"One day I received a call that my father had passed out on a South Carolina sidewalk. He was taken to the hospital and placed in ICU. I received another call 36 hours later telling me he was gone. He never regained consciousness. Over the next few hours I struggled with how to feel, what to think, and what would be expected of me. You see, in the years since the poems were written, the healing had been received, and the advocacy work began, my father and I had built a relationship – an albeit distant one – but one that seemed to work for us. At least on the surface.
As I tried to make sense of things, the most amazing thing happened: my Heavenly Father flooded my soul with His presence until a truth stood out like a sore thumb: my father wasn’t a perfect father, but I hadn’t been a perfect daughter either. (to him or to God). Knowing I had some repenting to do, I lowered my head to pray.
The next time I looked up, Father's Day was approaching. Again, God sent revelation to me, this time through a song called "Good, Good Father" by Chris Tomlin. The line that hit me like a ton of bricks is “and I’m loved by you, that’s who I am.” For so long I allowed my childhood to define me as “the child of an abuser and the child of the abused.” But the line in song noted above made me realize that my identity lies in the fact that I am loved by God. This divine reminder was a clarion call for me that it was time for me to let go of the past, and of all my father/daughter regrets, disappointments and issues. The truth is that I though I may resented and I also loved him. And I will miss him. I’ll miss his calls, his jokes, and his visits. But I won’t miss the bad memories. Because I’ve decided to let them die with him.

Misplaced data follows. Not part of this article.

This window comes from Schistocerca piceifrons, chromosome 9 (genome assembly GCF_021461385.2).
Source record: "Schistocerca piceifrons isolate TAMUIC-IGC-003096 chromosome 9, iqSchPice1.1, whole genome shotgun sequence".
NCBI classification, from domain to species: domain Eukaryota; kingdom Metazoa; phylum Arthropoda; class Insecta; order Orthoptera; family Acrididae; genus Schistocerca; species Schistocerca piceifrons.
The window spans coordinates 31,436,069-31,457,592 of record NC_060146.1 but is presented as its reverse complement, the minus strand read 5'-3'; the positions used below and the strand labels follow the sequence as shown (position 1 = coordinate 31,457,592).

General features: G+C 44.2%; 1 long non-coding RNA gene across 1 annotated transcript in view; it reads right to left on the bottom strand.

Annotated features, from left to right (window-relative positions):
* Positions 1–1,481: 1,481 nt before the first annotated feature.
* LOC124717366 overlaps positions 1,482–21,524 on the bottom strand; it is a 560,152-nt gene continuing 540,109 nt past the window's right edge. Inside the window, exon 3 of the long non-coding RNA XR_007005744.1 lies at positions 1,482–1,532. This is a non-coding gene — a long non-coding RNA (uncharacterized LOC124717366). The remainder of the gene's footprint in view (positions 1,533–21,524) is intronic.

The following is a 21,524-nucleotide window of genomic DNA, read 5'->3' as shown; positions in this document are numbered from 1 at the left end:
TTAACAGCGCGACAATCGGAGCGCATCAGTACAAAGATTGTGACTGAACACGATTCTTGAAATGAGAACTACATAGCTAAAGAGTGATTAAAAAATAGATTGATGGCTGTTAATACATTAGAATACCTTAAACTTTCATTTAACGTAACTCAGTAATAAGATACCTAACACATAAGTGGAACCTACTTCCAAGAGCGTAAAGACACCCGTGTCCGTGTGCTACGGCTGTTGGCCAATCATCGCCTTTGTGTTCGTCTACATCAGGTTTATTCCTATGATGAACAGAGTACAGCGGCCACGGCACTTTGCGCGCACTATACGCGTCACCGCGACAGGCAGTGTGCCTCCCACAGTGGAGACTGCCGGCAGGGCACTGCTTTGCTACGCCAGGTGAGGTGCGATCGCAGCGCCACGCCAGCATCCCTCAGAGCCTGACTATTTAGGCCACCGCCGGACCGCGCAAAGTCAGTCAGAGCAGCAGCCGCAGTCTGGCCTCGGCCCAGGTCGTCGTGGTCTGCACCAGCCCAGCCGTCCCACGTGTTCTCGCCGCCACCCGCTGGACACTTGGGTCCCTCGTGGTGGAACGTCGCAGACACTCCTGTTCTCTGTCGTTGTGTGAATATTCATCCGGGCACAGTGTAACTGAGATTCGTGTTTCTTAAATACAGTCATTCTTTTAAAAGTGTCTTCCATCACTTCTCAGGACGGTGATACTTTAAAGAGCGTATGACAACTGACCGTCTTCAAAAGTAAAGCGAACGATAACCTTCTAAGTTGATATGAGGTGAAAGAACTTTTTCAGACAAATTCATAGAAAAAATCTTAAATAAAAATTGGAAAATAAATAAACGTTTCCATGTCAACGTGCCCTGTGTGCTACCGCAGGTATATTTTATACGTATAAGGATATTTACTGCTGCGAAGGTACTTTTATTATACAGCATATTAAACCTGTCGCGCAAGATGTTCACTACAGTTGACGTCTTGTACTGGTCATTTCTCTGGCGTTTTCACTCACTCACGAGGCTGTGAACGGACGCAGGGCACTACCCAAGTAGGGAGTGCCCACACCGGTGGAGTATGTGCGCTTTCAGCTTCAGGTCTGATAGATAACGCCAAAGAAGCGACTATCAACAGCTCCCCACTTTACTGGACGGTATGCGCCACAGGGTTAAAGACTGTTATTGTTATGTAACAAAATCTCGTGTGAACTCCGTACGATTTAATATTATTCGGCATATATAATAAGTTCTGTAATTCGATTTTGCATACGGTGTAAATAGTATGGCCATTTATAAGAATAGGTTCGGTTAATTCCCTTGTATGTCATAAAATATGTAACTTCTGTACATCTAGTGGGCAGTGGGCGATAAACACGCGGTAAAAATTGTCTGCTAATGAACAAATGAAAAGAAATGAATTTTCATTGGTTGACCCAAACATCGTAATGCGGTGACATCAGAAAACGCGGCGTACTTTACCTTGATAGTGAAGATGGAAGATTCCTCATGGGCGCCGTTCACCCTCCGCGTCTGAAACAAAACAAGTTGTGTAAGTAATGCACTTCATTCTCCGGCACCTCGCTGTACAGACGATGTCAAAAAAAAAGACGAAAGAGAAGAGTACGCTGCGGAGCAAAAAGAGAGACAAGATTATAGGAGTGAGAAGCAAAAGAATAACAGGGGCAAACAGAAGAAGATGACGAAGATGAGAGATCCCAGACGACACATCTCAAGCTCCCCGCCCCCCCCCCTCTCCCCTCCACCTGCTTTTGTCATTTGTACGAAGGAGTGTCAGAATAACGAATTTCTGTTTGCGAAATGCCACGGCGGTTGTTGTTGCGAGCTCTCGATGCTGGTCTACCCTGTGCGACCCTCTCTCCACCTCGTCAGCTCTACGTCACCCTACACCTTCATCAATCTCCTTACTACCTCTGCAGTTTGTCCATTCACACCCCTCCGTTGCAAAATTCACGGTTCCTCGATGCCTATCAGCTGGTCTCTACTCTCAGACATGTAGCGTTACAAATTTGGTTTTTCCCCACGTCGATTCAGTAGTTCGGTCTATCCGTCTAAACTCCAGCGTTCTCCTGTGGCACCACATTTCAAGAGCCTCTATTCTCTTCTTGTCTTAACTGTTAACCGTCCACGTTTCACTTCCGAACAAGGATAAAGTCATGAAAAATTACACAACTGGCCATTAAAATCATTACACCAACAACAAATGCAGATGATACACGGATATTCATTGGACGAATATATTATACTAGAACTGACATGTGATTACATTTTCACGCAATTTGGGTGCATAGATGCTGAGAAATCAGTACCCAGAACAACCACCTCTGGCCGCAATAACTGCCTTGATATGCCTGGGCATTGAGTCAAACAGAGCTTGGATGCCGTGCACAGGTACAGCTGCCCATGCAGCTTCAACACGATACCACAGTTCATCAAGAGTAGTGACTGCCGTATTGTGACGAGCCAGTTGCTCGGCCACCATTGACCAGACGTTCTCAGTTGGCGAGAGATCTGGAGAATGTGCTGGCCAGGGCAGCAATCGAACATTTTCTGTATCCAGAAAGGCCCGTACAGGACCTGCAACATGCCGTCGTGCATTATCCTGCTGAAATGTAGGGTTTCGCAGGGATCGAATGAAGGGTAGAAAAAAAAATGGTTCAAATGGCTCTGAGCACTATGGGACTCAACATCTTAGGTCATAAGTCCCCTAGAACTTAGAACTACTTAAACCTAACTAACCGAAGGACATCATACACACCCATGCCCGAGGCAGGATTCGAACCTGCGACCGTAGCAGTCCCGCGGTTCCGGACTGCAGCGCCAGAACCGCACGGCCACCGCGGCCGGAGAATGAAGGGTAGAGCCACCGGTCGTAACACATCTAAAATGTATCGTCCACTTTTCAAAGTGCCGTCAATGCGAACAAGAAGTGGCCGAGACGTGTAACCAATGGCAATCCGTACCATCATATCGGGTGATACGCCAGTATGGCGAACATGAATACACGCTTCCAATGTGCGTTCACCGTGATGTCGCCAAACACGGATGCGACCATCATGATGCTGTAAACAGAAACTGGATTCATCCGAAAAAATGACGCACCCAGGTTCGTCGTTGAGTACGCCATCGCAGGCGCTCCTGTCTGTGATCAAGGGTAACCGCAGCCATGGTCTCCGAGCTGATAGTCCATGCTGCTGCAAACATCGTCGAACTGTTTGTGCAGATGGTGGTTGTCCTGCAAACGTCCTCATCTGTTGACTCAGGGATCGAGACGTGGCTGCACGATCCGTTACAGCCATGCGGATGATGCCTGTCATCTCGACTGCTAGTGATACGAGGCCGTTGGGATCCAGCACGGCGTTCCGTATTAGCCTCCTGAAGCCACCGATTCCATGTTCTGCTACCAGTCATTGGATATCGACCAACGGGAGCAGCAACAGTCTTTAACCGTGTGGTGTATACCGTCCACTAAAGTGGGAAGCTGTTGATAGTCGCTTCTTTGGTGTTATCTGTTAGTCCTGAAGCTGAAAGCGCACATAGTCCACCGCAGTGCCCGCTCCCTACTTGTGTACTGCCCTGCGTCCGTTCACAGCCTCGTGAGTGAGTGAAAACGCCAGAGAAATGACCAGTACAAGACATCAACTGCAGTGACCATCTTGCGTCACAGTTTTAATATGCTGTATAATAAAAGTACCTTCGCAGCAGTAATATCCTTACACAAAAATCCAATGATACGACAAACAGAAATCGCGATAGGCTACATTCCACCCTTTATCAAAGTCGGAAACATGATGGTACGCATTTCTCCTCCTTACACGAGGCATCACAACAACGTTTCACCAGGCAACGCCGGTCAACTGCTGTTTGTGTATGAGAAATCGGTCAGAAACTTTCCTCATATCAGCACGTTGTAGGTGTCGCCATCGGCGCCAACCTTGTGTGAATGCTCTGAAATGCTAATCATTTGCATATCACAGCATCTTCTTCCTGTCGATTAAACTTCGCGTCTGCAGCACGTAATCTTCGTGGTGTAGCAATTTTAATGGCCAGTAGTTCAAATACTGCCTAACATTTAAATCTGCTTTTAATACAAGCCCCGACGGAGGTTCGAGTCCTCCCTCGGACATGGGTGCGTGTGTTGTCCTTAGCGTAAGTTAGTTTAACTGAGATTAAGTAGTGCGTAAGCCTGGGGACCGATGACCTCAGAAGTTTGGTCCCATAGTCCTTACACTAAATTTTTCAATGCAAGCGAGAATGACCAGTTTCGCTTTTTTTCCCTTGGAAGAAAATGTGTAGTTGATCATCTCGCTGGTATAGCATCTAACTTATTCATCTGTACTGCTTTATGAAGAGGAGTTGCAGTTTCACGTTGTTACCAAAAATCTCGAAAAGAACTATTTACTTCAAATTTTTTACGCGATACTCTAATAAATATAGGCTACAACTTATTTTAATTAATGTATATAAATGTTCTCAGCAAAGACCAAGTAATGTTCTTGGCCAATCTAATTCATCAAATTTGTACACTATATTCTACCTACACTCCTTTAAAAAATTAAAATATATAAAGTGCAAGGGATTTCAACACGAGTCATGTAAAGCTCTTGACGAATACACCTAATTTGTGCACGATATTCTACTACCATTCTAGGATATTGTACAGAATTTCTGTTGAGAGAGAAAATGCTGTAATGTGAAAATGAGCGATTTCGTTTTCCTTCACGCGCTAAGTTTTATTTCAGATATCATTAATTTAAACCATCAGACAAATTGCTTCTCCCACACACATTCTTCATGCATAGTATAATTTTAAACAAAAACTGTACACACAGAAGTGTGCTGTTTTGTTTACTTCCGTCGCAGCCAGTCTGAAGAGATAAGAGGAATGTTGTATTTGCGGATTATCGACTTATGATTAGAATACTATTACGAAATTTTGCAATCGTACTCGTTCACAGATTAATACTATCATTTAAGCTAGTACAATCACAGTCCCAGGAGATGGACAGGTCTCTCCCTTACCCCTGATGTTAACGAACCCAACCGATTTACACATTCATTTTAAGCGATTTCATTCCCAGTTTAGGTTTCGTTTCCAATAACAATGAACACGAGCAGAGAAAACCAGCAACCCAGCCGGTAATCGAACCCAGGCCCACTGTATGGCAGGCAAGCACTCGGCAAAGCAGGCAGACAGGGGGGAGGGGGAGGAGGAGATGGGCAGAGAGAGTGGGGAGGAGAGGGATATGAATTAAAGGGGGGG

Although the words I heard for the first 18 years of my life hurt me in more ways than I can say, I found out that there can also be freedom in words. And power. And healing. The two words that began my healing were I Remember. The two words that completed my healing were I Forgive."
Click here to order a copy of Words Will Never Hurt Me.
Click here to listen to Good Good Father by Chris Tomlin.
If you are being abused call the National Domestic Violence Hotline at
(800) 799-SAFE (7233) or (800) 787-3224 (TTY).